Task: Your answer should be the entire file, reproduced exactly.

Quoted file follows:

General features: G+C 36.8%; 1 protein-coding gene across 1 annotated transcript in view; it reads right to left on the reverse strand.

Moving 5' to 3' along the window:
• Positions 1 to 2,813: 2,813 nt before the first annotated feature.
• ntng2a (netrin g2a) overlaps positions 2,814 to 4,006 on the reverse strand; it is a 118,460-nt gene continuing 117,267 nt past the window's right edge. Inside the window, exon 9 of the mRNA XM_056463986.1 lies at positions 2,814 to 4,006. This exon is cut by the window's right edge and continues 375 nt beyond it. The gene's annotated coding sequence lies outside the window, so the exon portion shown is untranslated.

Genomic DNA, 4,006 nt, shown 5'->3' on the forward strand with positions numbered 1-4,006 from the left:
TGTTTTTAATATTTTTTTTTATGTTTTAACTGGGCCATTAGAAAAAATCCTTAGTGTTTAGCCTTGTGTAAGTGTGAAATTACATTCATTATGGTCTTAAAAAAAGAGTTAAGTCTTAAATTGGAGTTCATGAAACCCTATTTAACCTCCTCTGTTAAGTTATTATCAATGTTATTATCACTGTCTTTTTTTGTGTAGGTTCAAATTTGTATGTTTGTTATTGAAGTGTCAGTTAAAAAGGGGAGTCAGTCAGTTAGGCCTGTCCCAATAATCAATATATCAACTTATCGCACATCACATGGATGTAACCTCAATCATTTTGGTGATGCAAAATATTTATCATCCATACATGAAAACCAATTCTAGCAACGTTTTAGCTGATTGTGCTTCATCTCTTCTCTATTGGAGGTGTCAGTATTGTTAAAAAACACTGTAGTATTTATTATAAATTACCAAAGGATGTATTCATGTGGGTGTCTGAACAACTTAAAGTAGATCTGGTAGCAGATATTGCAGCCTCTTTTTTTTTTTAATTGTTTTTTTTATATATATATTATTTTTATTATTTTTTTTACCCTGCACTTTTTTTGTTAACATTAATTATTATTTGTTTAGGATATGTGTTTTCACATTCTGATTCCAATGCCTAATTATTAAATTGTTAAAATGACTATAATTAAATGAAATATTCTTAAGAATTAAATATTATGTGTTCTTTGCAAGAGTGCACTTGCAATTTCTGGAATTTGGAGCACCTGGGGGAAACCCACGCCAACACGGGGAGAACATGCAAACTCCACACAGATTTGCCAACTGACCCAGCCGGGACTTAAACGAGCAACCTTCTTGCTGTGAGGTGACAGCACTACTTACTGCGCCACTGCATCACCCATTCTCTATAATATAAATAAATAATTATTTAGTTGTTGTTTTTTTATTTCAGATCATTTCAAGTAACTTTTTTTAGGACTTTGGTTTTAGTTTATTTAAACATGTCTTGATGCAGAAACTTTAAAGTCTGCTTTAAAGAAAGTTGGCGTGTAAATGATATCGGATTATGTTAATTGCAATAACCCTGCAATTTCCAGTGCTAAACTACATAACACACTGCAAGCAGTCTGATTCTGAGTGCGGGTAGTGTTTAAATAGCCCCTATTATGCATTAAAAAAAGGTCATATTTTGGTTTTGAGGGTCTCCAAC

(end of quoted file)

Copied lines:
General features: G+C 36.8%; 1 protein-coding gene across 1 annotated transcript in view; it reads right to left on the reverse strand.

Moving 5' to 3' along the window:
• Positions 1 to 2,813: 2,813 nt before the first annotated feature.
• ntng2a (netrin g2a) overlaps positions 2,814 to 4,006 on the reverse strand; it is a 118,460-nt gene continuing 117,267 nt past the window's right edge. Inside the window, exon 9 of the mRNA XM_056463986.1 lies at positions 2,814 to 4,006. This exon is cut by the window's right edge and continues 375 nt beyond it. The gene's annotated coding sequence lies outside the window, so the exon portion shown is untranslated.

Genomic DNA, 4,006 nt, shown 5'->3' on the forward strand with positions numbered 1-4,006 from the left:
TGTTTTTAATATTTTTTTTTATGTTTTAACTGGGCCATTAGAAAAAATCCTTAGTGTTTAGCCTTGTGTAAGTGTGAAATTACATTCATTATGGTCTTAAAAAAAGAGTTAAGTCTTAAATTGGAGTTCATGAAACCCTATTTAACCTCCTCTGTTAAGTTATTATCAATGTTATTATCACTGTCTTTTTTTGTGTAGGTTCAAATTTGTATGTTTGTTATTGAAGTGTCAGTTAAAAAGGGGAGTCAGTCAGTTAGGCCTGTCCCAATAATCAATATATCAACTTATCGCACATCACATGGATGTAACCTCAATCATTTTGGTGATGCAAAATATTTATCATCCATACATGAAAACCAATTCTAGCAACGTTTTAGCTGATTGTGCTTCATCTCTTCTCTATTGGAGGTGTCAGTATTGTTAAAAAACACTGTAGTATTTATTATAAATTACCAAAGGATGTATTCATGTGGGTGTCTGAACAACTTAAAGTAGATCTGGTAGCAGATATTGCAGCCTCTTTTTTTTTTTAATTGTTTTTTTTATATATATATTATTTTTATTATTTTTTTTACCCTGCACTTTTTTTGTTAACATTAATTATTATTTGTTTAGGATATGTGTTTTCACATTCTGATTCCAATGCCTAATTATTAAATTGTTAAAATGACTATAATTAAATGAAATATTCTTAAGAATTAAATATTATGTGTTCTTTGCAAGAGTGCACTTGCAATTTCTGGAATTTGGAGCACCTGGGGGAAACCCACGCCAACACGGGGAGAACATGCAAACTCCACACAGATTTGCCAACTGACCCAGCCGGGACTTAAACGAGCAACCTTCTTGCTGTGAGGTGACAGCACTACTTACTGCGCCACTGCATCACCCATTCTCTATAATATAAATAAATAATTATTTAGTTGTTGTTTTTTTATTTCAGATCATTTCAAGTAACTTTTTTTAGGACTTTGGTTTTAGTTTATTTAAACATGTCTTGATGCAGAAACTTTAAAGTCTGCTTTAAAGAAAGTTGGCGTGTAAATGATATCGGATTATGTTAATTGCAATAACCCTGCAATTTCCAGTGCTAAACTACATAACACACTGCAAGCAGTCTGATTCTGAGTGCGGGTAGTGTTTAAATAGCCCCTATTATGCATTAAAAAAAGGTCATATTTTGGTTTTGAGGGTCTCCAAC